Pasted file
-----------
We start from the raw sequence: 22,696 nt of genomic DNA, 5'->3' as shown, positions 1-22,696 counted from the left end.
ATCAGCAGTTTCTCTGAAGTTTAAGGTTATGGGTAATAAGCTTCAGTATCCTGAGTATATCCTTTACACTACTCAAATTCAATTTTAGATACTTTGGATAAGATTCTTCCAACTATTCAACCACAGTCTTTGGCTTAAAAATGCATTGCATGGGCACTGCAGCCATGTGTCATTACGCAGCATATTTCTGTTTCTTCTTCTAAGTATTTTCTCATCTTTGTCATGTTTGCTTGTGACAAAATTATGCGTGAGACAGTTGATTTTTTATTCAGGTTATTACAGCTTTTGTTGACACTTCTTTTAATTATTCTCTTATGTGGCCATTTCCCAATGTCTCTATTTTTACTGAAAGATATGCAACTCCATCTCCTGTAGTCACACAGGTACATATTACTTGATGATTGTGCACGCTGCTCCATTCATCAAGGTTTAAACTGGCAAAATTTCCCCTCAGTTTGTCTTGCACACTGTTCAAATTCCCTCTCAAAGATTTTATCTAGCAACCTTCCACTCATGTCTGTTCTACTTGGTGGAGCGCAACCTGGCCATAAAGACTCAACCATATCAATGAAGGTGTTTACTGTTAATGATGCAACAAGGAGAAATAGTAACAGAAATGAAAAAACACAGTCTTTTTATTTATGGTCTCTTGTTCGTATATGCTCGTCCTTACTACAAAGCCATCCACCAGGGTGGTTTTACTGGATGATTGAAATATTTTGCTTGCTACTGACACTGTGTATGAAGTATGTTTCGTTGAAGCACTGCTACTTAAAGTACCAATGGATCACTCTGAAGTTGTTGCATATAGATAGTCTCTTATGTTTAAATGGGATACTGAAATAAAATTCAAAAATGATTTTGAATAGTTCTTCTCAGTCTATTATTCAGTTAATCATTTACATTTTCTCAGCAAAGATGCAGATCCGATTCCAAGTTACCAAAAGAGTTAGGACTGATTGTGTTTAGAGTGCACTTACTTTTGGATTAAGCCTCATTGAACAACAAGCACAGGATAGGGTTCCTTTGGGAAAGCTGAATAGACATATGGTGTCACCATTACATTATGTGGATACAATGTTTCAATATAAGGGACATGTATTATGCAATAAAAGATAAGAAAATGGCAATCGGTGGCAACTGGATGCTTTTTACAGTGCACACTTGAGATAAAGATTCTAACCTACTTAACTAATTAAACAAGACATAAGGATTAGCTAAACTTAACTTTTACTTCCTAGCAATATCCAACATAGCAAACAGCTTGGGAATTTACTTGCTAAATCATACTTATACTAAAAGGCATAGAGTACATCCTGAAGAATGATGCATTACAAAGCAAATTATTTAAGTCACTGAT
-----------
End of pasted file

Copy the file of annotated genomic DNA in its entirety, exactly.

We start from the raw sequence: 22,696 nt of genomic DNA, 5'->3' as shown, positions 1-22,696 counted from the left end.
ATCAGCAGTTTCTCTGAAGTTTAAGGTTATGGGTAATAAGCTTCAGTATCCTGAGTATATCCTTTACACTACTCAAATTCAATTTTAGATACTTTGGATAAGATTCTTCCAACTATTCAACCACAGTCTTTGGCTTAAAAATGCATTGCATGGGCACTGCAGCCATGTGTCATTACGCAGCATATTTCTGTTTCTTCTTCTAAGTATTTTCTCATCTTTGTCATGTTTGCTTGTGACAAAATTATGCGTGAGACAGTTGATTTTTTATTCAGGTTATTACAGCTTTTGTTGACACTTCTTTTAATTATTCTCTTATGTGGCCATTTCCCAATGTCTCTATTTTTACTGAAAGATATGCAACTCCATCTCCTGTAGTCACACAGGTACATATTACTTGATGATTGTGCACGCTGCTCCATTCATCAAGGTTTAAACTGGCAAAATTTCCCCTCAGTTTGTCTTGCACACTGTTCAAATTCCCTCTCAAAGATTTTATCTAGCAACCTTCCACTCATGTCTGTTCTACTTGGTGGAGCGCAACCTGGCCATAAAGACTCAACCATATCAATGAAGGTGTTTACTGTTAATGATGCAACAAGGAGAAATAGTAACAGAAATGAAAAAACACAGTCTTTTTATTTATGGTCTCTTGTTCGTATATGCTCGTCCTTACTACAAAGCCATCCACCAGGGTGGTTTTACTGGATGATTGAAATATTTTGCTTGCTACTGACACTGTGTATGAAGTATGTTTCGTTGAAGCACTGCTACTTAAAGTACCAATGGATCACTCTGAAGTTGTTGCATATAGATAGTCTCTTATGTTTAAATGGGATACTGAAATAAAATTCAAAAATGATTTTGAATAGTTCTTCTCAGTCTATTATTCAGTTAATCATTTACATTTTCTCAGCAAAGATGCAGATCCGATTCCAAGTTACCAAAAGAGTTAGGACTGATTGTGTTTAGAGTGCACTTACTTTTGGATTAAGCCTCATTGAACAACAAGCACAGGATAGGGTTCCTTTGGGAAAGCTGAATAGACATATGGTGTCACCATTACATTATGTGGATACAATGTTTCAATATAAGGGACATGTATTATGCAATAAAAGATAAGAAAATGGCAATCGGTGGCAACTGGATGCTTTTTACAGTGCACACTTGAGATAAAGATTCTAACCTACTTAACTAATTAAACAAGACATAAGGATTAGCTAAACTTAACTTTTACTTCCTAGCAATATCCAACATAGCAAACAGCTTGGGAATTTACTTGCTAAATCATACTTATACTAAAAGGCATAGAGTACATCCTGAAGAATGATGCATTACAAAGCAAATTATTTAAGTCACTGAT